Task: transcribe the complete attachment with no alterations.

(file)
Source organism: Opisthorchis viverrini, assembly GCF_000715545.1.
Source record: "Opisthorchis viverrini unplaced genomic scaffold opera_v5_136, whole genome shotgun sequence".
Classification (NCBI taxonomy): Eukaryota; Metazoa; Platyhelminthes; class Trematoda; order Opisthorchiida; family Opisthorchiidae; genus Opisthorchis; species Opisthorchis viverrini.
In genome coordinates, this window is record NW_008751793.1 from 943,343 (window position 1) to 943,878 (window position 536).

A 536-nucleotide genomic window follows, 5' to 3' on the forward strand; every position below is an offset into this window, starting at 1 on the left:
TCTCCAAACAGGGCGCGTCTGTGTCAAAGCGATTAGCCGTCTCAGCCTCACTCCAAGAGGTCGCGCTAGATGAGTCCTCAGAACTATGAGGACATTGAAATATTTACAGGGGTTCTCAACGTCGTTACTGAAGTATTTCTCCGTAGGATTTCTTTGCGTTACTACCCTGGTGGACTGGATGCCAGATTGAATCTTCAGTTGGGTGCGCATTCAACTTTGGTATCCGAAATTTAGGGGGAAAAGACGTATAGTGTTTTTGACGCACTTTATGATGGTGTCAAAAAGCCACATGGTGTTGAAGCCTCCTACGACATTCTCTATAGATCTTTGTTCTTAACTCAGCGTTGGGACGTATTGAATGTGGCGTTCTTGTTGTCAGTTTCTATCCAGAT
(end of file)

Source organism: Opisthorchis viverrini, assembly GCF_000715545.1.
Source record: "Opisthorchis viverrini unplaced genomic scaffold opera_v5_136, whole genome shotgun sequence".
Classification (NCBI taxonomy): Eukaryota; Metazoa; Platyhelminthes; class Trematoda; order Opisthorchiida; family Opisthorchiidae; genus Opisthorchis; species Opisthorchis viverrini.
In genome coordinates, this window is record NW_008751793.1 from 943,343 (window position 1) to 943,878 (window position 536).

A 536-nucleotide genomic window follows, 5' to 3' on the forward strand; every position below is an offset into this window, starting at 1 on the left:
TCTCCAAACAGGGCGCGTCTGTGTCAAAGCGATTAGCCGTCTCAGCCTCACTCCAAGAGGTCGCGCTAGATGAGTCCTCAGAACTATGAGGACATTGAAATATTTACAGGGGTTCTCAACGTCGTTACTGAAGTATTTCTCCGTAGGATTTCTTTGCGTTACTACCCTGGTGGACTGGATGCCAGATTGAATCTTCAGTTGGGTGCGCATTCAACTTTGGTATCCGAAATTTAGGGGGAAAAGACGTATAGTGTTTTTGACGCACTTTATGATGGTGTCAAAAAGCCACATGGTGTTGAAGCCTCCTACGACATTCTCTATAGATCTTTGTTCTTAACTCAGCGTTGGGACGTATTGAATGTGGCGTTCTTGTTGTCAGTTTCTATCCAGAT